2600

Central nucleotide

Fig. 6 Cluster analysis of amino acid propensities. (a) Catalytic propensity, (b) a-helix and /-sheet building propensities (taken together), (c) /i-turn forming propensity. The hierarchical clustering was based on an Euclidean distance calculated between amino acid properties, and was carried out with the complete linkage clustering algorithm (Hartigan, 1975) as implemented in the R package, version 2.2.0 (From R Development Core Team, 2004)

Fig. 6 Cluster analysis of amino acid propensities. (a) Catalytic propensity, (b) a-helix and /-sheet building propensities (taken together), (c) /i-turn forming propensity. The hierarchical clustering was based on an Euclidean distance calculated between amino acid properties, and was carried out with the complete linkage clustering algorithm (Hartigan, 1975) as implemented in the R package, version 2.2.0 (From R Development Core Team, 2004)

It is clear that the chemically most 'exciting' amino acids are the catalytically most important ones (Fig. 7), and that the central purine bases play an exclusive role in their coding.

Our suggestion is that the introduction of the first amino acids into the genetic code coincided with the order of decreasing catalytic importance. This presumes that in the ribo-organisms the highly catalytic amino acids were available either in

Central nucleotide

Aliphatic

Tiny

Small

Aromatic

(a) Hydrophobic

Rank in catalytic frequency

Aromatic

(a) Hydrophobic

Small

Polar

Polar

Positive

Charged

Tiny

Small

Aliphatic

Aliphatic

Aromatic

Small

Polar

Fig. 7 Venn diagrams of amino acids (chemical sets from Taylor, 1986). (a) Distribution of amino acids based on the middle letter of the genetic code, (b) distribution of amino acids according catalytic frequency ranks and chemical properties

Aromatic

Polar

Positive Charged

Fig. 7 Venn diagrams of amino acids (chemical sets from Taylor, 1986). (a) Distribution of amino acids based on the middle letter of the genetic code, (b) distribution of amino acids according catalytic frequency ranks and chemical properties the medium or as a result or internal synthesis. As noted by Wong and Bronskill (1979), ideas about amino acid availability in the 'primordial soup' are inadequate when one considers origin of the genetic code. Indeed, if the RNA world was metabolically complex (which seems likely: Benner et al., 1989) then a protracted period of co-evolution of ribozymes, membranes, and metabolism is likely to have taken place (Szathmary, 2007). Nevertheless it is important that, with the exception of lysine and arginine, all catalytically important amino acids seem to have at least some prebiotic plausibility (Miller, 1986), including histidine (Shen et al., 1990). Lysine has two different, complicated biosynthetic routes in modern organisms (Berg et al., 2003), so for the time being it is safer to assume that it is a very late invention. We propose that its role and position in an interim genetic code could have been taken by arginine (see section on protein appearance). We believe that arginine goes back to the RNA world, supported by its recognition by RNA aptam-ers with codonic binding sites (Knight and Landweber, 2000).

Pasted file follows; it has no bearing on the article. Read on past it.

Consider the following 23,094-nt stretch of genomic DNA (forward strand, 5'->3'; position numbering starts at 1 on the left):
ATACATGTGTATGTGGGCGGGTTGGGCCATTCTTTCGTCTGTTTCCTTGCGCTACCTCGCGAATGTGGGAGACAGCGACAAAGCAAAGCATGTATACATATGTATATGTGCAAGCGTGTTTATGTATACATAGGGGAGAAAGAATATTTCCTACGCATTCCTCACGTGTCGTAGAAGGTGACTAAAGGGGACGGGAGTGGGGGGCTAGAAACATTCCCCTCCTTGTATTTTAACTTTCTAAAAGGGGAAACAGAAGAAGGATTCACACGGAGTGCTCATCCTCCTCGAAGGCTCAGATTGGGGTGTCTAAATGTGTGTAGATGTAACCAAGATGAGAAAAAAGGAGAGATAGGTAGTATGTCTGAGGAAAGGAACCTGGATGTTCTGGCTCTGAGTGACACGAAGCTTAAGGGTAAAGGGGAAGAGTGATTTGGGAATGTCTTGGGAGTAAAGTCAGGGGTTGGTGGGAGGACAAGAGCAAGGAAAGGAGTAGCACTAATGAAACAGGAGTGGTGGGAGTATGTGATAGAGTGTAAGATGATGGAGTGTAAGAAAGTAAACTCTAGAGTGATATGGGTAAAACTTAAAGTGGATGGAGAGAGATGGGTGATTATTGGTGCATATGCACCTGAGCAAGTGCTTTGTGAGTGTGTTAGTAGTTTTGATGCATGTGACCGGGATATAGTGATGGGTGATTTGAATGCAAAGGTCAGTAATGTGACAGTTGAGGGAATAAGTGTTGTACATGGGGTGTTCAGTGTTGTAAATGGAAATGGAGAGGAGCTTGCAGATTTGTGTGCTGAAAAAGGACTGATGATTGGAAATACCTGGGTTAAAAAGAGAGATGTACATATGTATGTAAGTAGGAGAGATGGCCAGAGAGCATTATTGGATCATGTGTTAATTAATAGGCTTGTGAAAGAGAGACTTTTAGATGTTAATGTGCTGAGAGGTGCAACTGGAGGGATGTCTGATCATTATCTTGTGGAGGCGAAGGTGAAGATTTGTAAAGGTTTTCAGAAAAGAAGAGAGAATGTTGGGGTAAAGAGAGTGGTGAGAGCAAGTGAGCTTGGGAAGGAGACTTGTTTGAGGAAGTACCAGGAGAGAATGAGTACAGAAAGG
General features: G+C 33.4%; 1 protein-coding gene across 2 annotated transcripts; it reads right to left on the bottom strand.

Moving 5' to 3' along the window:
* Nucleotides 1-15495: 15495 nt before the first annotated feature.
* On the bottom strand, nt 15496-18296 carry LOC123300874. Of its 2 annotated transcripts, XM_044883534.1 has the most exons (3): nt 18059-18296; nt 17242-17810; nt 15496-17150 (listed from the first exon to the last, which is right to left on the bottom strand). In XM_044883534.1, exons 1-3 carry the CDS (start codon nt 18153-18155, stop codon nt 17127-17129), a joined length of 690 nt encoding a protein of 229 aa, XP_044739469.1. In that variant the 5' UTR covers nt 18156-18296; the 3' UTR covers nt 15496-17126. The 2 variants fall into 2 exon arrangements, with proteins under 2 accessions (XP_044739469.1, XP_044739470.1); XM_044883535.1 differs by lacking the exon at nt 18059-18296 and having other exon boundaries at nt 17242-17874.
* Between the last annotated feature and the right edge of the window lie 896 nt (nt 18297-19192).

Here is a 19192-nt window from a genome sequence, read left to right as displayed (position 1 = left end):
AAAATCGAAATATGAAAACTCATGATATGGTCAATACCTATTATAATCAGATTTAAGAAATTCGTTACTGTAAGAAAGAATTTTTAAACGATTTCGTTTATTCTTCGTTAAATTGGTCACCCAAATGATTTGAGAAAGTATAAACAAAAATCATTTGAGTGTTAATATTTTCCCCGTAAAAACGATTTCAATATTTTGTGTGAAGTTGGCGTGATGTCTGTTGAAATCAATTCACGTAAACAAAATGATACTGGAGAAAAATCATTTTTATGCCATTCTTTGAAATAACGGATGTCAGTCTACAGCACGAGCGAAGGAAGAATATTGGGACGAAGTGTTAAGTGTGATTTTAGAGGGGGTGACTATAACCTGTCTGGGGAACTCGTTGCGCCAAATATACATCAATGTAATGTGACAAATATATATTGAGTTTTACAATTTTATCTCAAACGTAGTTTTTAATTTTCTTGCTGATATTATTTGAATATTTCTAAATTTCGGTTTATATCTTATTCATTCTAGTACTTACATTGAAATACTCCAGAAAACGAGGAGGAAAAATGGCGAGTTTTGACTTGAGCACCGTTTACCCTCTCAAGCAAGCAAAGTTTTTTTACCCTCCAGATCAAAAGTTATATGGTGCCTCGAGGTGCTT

As discussed above, the ancient charging enzymes are assumed to have been ribozymes. Specific aptamers for the amino acids Arg, Ile, Tyr, Gln, Phe, His, Trp, and Leu have been selected by now. According to the 'escaped triplet theory', triplets overrepresented in aptamer binding sites for amino acids became part of the modern genetic code (Yarus et al., 2005). Noteworthy in this regard is that in vitro generated RNA aptamers contain - in a statistically important way - anticodonic and, to a lesser degree, codonic binding sites for these amino acids (Caporaso et al., 2005). Although aptamers for Asp and Glu have not yet been selected, it is likely that divalent metal ions could neutralize the repulsion between RNA and these negatively charged amino acids and, ultimately, aptamers will be selected with success (R. Knight, personal communication, email, 2007).

Finally, it is important to mention that RNA molecules can charge amino acids either in cis (Illangasekare et al., 1995) or trans (Lee et al., 2000). Even the phosphate anhydride activation reaction of amino acids is feasible by RNA (Kumar and Yarus, 2001).